Tuesday, October 4, 2016

Essential Thinkers #8 Seneca, a Simple Life Devoted to Virtue and Reason

“It is not that we have so little time but that we lose so much...
The life we receive is not short but we make it so;
we are not ill provided but use what we have wastefully.”

Son of Seneca the Elder, the younger Lucius Annaeus Seneca (4BC – AD65) was born in Cordoba, Spain. He was educated in philosophy from an early age in Rome, where he would flirt with death at the hands of thee emperors during his lifetime. Caligula would have had him killed but was dissuaded on the grounds that he was destined to live a short life. Claudius exiled him and finally, after falsely being accused of plotting against Nero, whom he had tutored as a small boy, Seneca took his own life in AD 65. Nevertheless, he had a successful career as a lawyer and amassed a personal fortune. He wrote many works, which can be categorized into broadly three main kinds.

First, there are his essays on Stoic philosophy, then the sermonising Epistles, and finally his plays, often depicting graphic violence. His many plays include The Trojan Women, Oedipus, Medea, The Mad Hercules, The Phoenician Women, Phaedra, Agamemnon and Thyestes.

Seneca was a Stoic philosopher but with a somewhat pragmatic bent. Unlike the other Stoics who often aspired to lofty goals few if any could ever reach, Seneca moderated his philosophy with a more practical approach. As with the other Stoics, the heart of his philosophy was the belief in a simple life devoted to virtue and reason. However, his extant works, particularly the one hundred and twenty-four essays of his Epistles, but also to a degree his essays, contain the same tone, being often persuasive entreaties rather than expositions of technical philosophy. He is constantly trying to administer advice to his reader rather than impart philosophical wisdom. It is said that Boethius was consoled by reading Seneca whilst in prison. One particular passage to Seneca’s grieving mother is illustrative of his sermonising style:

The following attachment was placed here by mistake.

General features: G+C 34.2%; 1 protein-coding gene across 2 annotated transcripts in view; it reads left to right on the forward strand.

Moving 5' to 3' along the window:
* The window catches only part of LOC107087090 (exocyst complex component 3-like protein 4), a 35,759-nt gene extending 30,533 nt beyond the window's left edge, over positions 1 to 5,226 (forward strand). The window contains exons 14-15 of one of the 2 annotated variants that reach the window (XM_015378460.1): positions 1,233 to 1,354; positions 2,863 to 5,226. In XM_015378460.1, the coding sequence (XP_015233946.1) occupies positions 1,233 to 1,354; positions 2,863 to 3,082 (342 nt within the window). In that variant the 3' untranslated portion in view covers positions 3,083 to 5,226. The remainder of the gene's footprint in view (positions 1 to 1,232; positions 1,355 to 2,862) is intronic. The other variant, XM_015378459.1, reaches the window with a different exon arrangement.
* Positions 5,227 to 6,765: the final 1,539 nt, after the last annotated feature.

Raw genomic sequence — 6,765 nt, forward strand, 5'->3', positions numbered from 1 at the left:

You never polluted yourself with make-up, and you never wore a dress that covered about as much on as it did off. Your only ornament, the kind of beauty that time does not tarnish, is the great honour of modesty. So you cannot use your sex to justify your sorrow when with your virtue you have transcended it. Keep as far away from women’s tears as from their faults.”

This sermonising is typical of Seneca’s work and becomes more frequent as he matures. His Stoicism is tinged with a kind of pseudo-religious flavour but importantly reflects a concern with ethical and moral principles at the expense of metaphysics. Seneca’s stoicism is less a theoretical philosophy than a guide to living. Like the Epicureans, the Stoics did not pursue a hedonistic lifestyle. Rather, Seneca insists that the only good is virtue. Doing the right thing is of paramount importance and one should show an attitude of indifference to all else. Each and every one of us, professes Seneca, has a god within him guiding us along the path set for us by Providence. We can attain happiness only by acting in accord with our own true nature, as revealed by our inner guide, and by being content with one’s lot in life. Altruism and simple living are essential to Seneca’s idea of correct living.

The important of Seneca places on doing the right thing in his philosophy appears to be sincere, given the manner of his death as reported by the Roman historian, Tacitus. Upon hearing Nero’s sentence, Seneca slashed his arms and legs and gave an erudite speech to his wife and a gathered audience. His wife Paulina, in despair, attempted to take her own life at the same time, to which Seneca said, “I have shown you ways of smoothing life; you prefer the glory of dying. I will not grudge you such a noble example.” However, the Emperor’s soldiers prevented Paulina from carrying out the dead by tying her up. Despite his wounds, Seneca lingered on. Tacitus reports that Seneca “begged Statius Annaeus… to produce a poison with which he had some time before provided himself, the same drug which extinguished the life of those who were condemned by a public sentence of the people of Athens [i.e. the hemlock of Socrates]. It was brought to him and he drank it in vain, chilled as he was throughout his limbs, and his frame closed against the efficacy of the poison… He was then carried into a bath, with the steam of which he was suffocated, and he was burnt without funeral rites. So he had directed in his will, when even in the height of his wealth and power he was thinking of his life’s close.”

[Summarized from Philosophy 100 Essential Thinkers by Philip Stokes, 2012.
Also watch Stoicism: On the shortness of Life by Seneca https://www.youtube.com/watch?v=dNP5kVffUes]

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